AMHERST — When you think of witches, who do you picture first?
Marie Laveau from “American Horror Story: Coven,” the twin witches from “Twitches” or the Wicked Witch of the West from “The Wonderful Wizard of Oz,” perhaps?
Or do you think of someone running around in a pointy hat and green face paint on Halloween?
Amherst College students and community attended “Witches in Halloween,” an event hosted by the Amherst College Women’s and Gender Center (WGC) that hosted a discussion about the impact of racial and gender-based stereotypes on the perception of witches in media.
The discussion was co-facilitated by WGC students and Karen Sanchez-Eppler, a professor of American studies and English.
Witches exist in many different forms, whether it be in pop culture like “Sabrina the Teenage Witch,” in history as with the Salem witch trials or the modern day religious practices of Wicca.
Around the room, four charts were placed with depictions of four famous witches in pop-culture. The charts held images of Sabrina the Teenage Witch , the twin witches from “Twitches,” the Wicked Witch of the West, and the Sanderson sisters from “Hocus Pocus.” Attendees were asked to write down what they thought of each witch and what they represent.
For the modern pop-culture witches like Sabrina and the Twitches, words like strong, fierce, smart and cute were written. Whereas for the older witches, their coordinating words consisted of evil, scary and mean.
“The whole point of this is to talk about how society’s views of witches have changed overtime,” said Taz Brown, a student programmer with WGC.
This brought about a discussion about the correlation of age, beauty and power.
“Part of making witches more attractive is making them more attractive,” Sanchez-Eppler said.
In order for witches to become more popular, she said, they had to become more physically attractive.
Brown asked the attendees to think about the idea of a good or bad witch and how it often projects the polarization of women. Women can either be all good or all bad — but nothing in between. Women of power, though, also appear as something to fear.
Silvia Sotolongo, a student at Amherst College, mentioned a movie titled, “The Sisterhood of the Night.” The movie is about a group of teenage girls accused of witchcraft due to the amount of time they spend together.
“It’s empowering to see women come together,” Sotolongo said, “But it scares people.”
The perception of witches as only evil figures has evolved a bit in the last twenty or so years, however. Ugly and mean witches are no longer the only representation the public sees.
We also see the witches from “American Horror Story: Coven,” who utilize the power of an all-women group, and Hermione Granger in “Harry Potter,” a smart and compassionate character. These characters represent a more human look at witches. They deal with the daily perils of life like school, relationships, and self-discovery outside of the realm of magic.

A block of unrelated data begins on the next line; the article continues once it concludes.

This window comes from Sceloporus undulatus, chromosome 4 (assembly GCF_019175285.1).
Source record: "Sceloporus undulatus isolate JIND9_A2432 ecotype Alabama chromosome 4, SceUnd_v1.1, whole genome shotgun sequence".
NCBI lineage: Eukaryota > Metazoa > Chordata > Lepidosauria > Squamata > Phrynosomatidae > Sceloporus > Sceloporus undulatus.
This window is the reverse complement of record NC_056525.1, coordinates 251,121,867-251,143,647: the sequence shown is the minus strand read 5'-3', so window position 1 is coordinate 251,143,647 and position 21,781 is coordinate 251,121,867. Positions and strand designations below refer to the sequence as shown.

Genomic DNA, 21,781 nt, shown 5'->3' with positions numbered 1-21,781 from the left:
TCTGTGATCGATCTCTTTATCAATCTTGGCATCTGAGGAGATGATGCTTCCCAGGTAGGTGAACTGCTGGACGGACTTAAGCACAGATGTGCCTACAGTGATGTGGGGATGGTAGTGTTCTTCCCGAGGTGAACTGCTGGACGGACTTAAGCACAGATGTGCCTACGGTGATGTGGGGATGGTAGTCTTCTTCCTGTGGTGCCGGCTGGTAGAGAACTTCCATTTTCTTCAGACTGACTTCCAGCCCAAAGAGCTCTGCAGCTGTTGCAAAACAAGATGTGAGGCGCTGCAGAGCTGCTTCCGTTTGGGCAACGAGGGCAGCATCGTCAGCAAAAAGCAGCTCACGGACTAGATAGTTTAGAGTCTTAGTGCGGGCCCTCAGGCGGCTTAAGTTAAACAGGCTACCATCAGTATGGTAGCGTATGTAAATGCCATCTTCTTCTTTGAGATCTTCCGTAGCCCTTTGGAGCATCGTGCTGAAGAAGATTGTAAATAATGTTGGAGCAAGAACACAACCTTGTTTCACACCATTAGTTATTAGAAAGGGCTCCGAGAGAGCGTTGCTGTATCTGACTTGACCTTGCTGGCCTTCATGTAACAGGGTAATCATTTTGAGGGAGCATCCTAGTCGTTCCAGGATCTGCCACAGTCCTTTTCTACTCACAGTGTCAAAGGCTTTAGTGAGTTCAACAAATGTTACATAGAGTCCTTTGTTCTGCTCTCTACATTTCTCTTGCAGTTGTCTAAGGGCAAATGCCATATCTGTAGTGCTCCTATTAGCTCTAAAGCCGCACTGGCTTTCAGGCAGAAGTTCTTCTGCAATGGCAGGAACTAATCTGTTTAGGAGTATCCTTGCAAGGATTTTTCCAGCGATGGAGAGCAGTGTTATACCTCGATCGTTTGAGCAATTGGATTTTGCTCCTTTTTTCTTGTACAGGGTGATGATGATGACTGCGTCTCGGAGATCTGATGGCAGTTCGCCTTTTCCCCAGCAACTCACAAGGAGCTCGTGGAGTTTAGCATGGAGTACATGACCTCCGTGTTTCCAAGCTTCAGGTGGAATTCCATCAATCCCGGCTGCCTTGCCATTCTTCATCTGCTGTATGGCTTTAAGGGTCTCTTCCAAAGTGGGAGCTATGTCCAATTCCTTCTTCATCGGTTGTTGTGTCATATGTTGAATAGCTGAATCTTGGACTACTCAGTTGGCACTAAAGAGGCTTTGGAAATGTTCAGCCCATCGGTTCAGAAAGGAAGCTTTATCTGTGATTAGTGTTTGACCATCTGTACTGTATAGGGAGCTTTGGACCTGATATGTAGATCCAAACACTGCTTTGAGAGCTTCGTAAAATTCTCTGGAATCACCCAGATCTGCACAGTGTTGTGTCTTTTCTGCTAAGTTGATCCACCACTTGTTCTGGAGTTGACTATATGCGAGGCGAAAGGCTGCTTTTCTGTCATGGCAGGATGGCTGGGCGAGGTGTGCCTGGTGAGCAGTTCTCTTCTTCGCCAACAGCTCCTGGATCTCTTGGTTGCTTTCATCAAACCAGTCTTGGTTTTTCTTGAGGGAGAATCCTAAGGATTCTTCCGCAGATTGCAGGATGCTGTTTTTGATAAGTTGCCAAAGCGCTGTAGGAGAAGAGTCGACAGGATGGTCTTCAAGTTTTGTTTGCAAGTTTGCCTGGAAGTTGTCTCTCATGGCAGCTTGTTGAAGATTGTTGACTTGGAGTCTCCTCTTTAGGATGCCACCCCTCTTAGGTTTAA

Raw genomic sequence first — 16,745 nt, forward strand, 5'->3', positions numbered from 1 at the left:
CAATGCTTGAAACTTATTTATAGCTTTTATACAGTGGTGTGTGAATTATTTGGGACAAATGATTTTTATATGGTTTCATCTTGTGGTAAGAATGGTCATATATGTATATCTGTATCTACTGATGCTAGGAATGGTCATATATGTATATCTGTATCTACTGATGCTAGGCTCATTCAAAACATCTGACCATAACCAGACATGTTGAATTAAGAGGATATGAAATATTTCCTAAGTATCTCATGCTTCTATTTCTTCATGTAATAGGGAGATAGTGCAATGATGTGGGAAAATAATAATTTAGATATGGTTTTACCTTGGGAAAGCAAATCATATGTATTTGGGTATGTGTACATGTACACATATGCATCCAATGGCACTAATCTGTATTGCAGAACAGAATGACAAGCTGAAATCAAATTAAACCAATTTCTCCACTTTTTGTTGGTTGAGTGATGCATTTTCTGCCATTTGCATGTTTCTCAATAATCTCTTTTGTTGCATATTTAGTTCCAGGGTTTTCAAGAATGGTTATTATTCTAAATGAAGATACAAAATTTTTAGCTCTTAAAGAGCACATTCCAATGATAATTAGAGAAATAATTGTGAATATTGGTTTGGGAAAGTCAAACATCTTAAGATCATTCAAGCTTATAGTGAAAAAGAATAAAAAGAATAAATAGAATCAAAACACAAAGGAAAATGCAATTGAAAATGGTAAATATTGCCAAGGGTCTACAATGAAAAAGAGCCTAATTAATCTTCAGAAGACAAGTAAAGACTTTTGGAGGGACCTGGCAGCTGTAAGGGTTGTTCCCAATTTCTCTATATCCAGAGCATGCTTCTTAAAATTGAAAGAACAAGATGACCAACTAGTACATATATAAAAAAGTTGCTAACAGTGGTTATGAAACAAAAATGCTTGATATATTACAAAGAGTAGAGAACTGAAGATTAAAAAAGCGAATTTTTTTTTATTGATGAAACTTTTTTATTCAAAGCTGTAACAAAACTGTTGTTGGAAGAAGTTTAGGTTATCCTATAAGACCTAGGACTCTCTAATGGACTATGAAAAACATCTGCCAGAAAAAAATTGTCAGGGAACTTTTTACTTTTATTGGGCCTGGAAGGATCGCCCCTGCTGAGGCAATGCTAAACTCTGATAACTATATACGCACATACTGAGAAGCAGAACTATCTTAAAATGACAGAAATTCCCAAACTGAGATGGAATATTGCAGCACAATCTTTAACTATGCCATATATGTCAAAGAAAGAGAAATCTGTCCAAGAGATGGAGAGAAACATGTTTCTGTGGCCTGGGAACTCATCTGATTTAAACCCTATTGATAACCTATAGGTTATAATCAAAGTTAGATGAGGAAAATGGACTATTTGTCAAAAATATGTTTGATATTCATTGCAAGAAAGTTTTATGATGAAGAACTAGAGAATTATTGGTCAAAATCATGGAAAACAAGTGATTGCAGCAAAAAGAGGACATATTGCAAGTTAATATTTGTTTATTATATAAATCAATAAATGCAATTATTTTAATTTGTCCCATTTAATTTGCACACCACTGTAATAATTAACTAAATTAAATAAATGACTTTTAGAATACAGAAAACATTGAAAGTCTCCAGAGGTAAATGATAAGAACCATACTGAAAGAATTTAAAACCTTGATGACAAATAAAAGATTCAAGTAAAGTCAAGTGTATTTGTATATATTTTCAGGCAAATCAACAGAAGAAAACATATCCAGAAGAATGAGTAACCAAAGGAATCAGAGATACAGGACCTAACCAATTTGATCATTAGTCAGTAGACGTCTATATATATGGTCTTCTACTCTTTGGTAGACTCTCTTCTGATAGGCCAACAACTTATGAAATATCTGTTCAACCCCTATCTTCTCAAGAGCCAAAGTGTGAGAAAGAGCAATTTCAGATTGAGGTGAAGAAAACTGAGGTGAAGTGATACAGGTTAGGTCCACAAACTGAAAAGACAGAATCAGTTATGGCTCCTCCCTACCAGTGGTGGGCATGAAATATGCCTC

The idea of Hermione brought up another important question: What role do women of color play in the talk about witches?
In the 2016 play, “Harry Potter and the Cursed Child,” in London, England, Hermione Granger is played by Noma Dumezweni. Dumezweni, a black woman, faced attacks from many people on social media who alleged that Hermione could not be black.
J.K. Rowling, the author of the “Harry Potter” series, reminded upset readers that Hermione’s skin color was never mentioned in the books.
“Hermione can be a black woman with my absolute blessing and enthusiasm,” Rowling said in an interview with The Guardian.
On the topic of witches of color, discussion members made mention of all the witches of color they could think of. More often than not, these witches were viewed as practitioners of voodoo.
Madam Zeroni from “Holes”, Madam Odie in “Princess and the Frog” and Bonnie Bennett and family in the “Vampire Diaries” are examples of women of color portrayed as practicing magic through voodoo instead of witchcraft.
Even in the famous story of “The Crucible” it is thought that the young, white girls are infected with magic after performing a ritual with Tituba, the slave woman owned by their family.
A discussion member mentioned the contrast between scrutinizing women of color practicing magic and praising a white woman interested in holistic medicine and popular grocery store Whole Foods. This is an example of two women receiving different treatment for participating in similar practices, the person said.
Sanchez-Eppler then brought up the reclamation of the term “slut” such as with the empowering rape culture-awareness “Slut Walk” protests. Sanchez-Eppler also reminded the audience that “slut” is still used contextually to degrade women as well.
Like anything, the topic of witches and sexism is one open to debate and conversation. Finding the balance between embracing the sexiness of witches and exploiting the idea due to gender or race is something that media and society continue to struggle with.
This event was part of the Talk Back series. Jesse Beal, director of WGC, reminded attendees that the next talk will take place Nov. 10 in the WGC at Amherst College. They will discuss the women of the 2016 “Ghostbusters” film.
Email Olivia at [email protected] or follow her on Twitter @O_laramie.